An intermittent squealing (kind of like a fan belt slipping on your car) or groaning noise is usually caused by the impending failure of bearings in a fan. If this happens to a case fan (one attached to the outside case wall of the computer, usually to exhaust hot air from the case), it's not so urgent. You can probably use your computer for a few days while waiting for a replacement fan to arrive from Amazon, maybe turning it off a little more often than usual, as it may be running a little bit hotter.
If it seems like the squealing or groaning, maybe quieter, is coming from deep inside your computer, turn your computer off as soon as possible (if it doesn't shut itself off from overheating), as the problem may be with your CPU fan. This sits on, and exhausts heat from, the central processing unit of your (laptop and desktop) computer. It is critical to the health of your computer, in that your computer will usually die and be unrecoverable in minutes if the bearings in this fan go out. Luckily, most computers have a heat detection or fan speed detection routine built into the firmware that will shut down the computer immediately if this happens. Replacing the CPU fan is a little harder, especially in a laptop, so you might have to call someone for help. It's also usually more expensive, say $50 to $100, instead of $5 to $10 for a case fan.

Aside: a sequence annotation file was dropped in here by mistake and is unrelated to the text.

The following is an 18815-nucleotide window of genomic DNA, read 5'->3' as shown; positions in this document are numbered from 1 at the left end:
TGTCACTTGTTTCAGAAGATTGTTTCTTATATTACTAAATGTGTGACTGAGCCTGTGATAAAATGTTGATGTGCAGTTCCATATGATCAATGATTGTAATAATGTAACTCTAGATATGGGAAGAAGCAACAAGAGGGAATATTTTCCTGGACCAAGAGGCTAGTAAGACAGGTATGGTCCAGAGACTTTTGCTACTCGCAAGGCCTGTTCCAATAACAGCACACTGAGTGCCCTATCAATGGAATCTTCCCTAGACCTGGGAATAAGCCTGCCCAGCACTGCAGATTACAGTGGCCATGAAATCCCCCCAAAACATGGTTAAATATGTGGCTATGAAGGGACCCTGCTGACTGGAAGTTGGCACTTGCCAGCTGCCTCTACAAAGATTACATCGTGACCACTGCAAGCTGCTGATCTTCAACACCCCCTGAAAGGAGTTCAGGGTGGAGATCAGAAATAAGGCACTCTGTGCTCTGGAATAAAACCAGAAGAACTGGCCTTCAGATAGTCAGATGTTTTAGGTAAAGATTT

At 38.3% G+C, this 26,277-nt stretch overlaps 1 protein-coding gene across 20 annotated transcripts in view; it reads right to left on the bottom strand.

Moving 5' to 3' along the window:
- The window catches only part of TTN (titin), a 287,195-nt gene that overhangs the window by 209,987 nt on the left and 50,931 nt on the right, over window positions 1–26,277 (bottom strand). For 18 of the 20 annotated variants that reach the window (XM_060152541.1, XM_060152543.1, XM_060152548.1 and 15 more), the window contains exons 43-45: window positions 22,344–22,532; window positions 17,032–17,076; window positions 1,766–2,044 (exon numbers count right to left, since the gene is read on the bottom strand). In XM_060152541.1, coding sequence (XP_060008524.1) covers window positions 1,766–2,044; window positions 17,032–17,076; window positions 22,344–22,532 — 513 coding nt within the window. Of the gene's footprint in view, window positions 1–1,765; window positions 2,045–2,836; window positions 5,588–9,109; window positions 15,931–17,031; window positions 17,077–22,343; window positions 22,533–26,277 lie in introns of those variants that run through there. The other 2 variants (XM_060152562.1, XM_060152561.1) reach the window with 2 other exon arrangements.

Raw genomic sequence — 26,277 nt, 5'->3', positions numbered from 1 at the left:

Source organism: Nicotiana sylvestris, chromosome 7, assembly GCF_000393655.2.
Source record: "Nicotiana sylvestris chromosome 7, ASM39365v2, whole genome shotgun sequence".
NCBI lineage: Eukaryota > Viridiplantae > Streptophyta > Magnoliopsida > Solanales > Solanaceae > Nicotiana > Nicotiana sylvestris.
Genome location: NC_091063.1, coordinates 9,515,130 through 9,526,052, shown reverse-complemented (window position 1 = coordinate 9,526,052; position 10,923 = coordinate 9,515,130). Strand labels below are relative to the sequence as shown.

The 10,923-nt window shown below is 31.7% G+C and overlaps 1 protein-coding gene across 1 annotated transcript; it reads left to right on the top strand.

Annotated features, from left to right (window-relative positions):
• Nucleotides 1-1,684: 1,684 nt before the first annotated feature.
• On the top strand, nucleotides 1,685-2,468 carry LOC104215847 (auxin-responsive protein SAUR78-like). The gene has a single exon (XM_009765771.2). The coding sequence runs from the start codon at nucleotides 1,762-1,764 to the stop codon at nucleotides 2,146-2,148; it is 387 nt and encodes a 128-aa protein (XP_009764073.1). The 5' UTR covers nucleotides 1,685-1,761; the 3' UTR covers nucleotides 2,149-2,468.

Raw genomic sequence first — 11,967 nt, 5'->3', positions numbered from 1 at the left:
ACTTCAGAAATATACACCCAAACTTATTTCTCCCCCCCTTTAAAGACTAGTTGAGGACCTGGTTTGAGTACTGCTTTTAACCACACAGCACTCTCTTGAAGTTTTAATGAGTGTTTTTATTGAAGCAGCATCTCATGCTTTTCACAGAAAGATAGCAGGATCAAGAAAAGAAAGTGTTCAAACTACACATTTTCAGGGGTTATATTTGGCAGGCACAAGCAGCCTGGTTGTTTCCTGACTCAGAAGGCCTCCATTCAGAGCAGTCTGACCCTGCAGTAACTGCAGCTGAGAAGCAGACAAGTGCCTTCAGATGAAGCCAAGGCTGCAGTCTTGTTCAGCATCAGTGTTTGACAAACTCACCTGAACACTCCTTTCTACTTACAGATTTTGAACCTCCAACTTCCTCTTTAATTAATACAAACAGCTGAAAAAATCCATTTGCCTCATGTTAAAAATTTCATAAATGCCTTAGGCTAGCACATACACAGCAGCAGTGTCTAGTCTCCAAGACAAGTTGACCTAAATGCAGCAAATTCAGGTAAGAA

It's usually pretty obvious if the noise is coming from the desktop power supply. That's the part of the computer where you plug in the power cable from the outlet. The power supply also has a fan to blow out the hot air it generates (plus some hot air from the computer in general), and the bearings go out in these fans, too. It's generally much louder, and sometimes you can detect whether the power supply is the culprit with a quick tactile test. Rest your fingers on the outside surface near the power jack, and try to detect any corresponding vibrations in the power supply as the noise happens. If so, this is of medium difficulty to replace, and costs about the same as the CPU fan.